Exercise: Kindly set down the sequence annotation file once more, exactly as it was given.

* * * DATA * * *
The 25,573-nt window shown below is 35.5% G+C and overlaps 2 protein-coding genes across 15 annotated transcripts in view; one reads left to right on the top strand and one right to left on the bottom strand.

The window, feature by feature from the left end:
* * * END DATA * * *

The 25,573-nt window shown below is 35.5% G+C and overlaps 2 protein-coding genes across 15 annotated transcripts in view; one reads left to right on the top strand and one right to left on the bottom strand.

The window, feature by feature from the left end: